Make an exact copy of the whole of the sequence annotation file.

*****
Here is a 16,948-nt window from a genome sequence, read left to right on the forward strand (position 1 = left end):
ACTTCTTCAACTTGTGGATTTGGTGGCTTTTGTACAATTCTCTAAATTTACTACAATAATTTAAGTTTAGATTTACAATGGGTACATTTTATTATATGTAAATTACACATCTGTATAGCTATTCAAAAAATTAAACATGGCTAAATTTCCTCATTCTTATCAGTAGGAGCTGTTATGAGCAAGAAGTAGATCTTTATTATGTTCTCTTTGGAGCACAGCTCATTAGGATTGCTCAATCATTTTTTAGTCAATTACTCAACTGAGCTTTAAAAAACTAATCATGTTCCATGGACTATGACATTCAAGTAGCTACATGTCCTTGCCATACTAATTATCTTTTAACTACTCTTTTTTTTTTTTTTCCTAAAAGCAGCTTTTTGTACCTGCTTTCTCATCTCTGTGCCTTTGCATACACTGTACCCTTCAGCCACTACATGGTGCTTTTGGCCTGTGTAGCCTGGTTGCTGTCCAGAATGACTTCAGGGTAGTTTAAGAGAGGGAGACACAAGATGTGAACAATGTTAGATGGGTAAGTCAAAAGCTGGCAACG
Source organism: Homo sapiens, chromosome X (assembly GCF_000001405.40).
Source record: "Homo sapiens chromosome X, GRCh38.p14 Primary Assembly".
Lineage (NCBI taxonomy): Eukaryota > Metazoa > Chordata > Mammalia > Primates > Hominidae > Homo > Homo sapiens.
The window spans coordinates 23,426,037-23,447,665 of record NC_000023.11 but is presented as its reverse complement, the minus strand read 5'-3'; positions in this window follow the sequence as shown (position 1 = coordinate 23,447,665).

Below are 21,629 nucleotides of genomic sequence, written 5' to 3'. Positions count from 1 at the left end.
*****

Here is a 16,948-nt window from a genome sequence, read left to right on the forward strand (position 1 = left end):
ACTTCTTCAACTTGTGGATTTGGTGGCTTTTGTACAATTCTCTAAATTTACTACAATAATTTAAGTTTAGATTTACAATGGGTACATTTTATTATATGTAAATTACACATCTGTATAGCTATTCAAAAAATTAAACATGGCTAAATTTCCTCATTCTTATCAGTAGGAGCTGTTATGAGCAAGAAGTAGATCTTTATTATGTTCTCTTTGGAGCACAGCTCATTAGGATTGCTCAATCATTTTTTAGTCAATTACTCAACTGAGCTTTAAAAAACTAATCATGTTCCATGGACTATGACATTCAAGTAGCTACATGTCCTTGCCATACTAATTATCTTTTAACTACTCTTTTTTTTTTTTTTCCTAAAAGCAGCTTTTTGTACCTGCTTTCTCATCTCTGTGCCTTTGCATACACTGTACCCTTCAGCCACTACATGGTGCTTTTGGCCTGTGTAGCCTGGTTGCTGTCCAGAATGACTTCAGGGTAGTTTAAGAGAGGGAGACACAAGATGTGAACAATGTTAGATGGGTAAGTCAAAAGCTGGCAACG
Source organism: Homo sapiens, chromosome X (assembly GCF_000001405.40).
Source record: "Homo sapiens chromosome X, GRCh38.p14 Primary Assembly".
Lineage (NCBI taxonomy): Eukaryota > Metazoa > Chordata > Mammalia > Primates > Hominidae > Homo > Homo sapiens.
The window spans coordinates 23,426,037-23,447,665 of record NC_000023.11 but is presented as its reverse complement, the minus strand read 5'-3'; positions in this window follow the sequence as shown (position 1 = coordinate 23,447,665).

Below are 21,629 nucleotides of genomic sequence, written 5' to 3'. Positions count from 1 at the left end.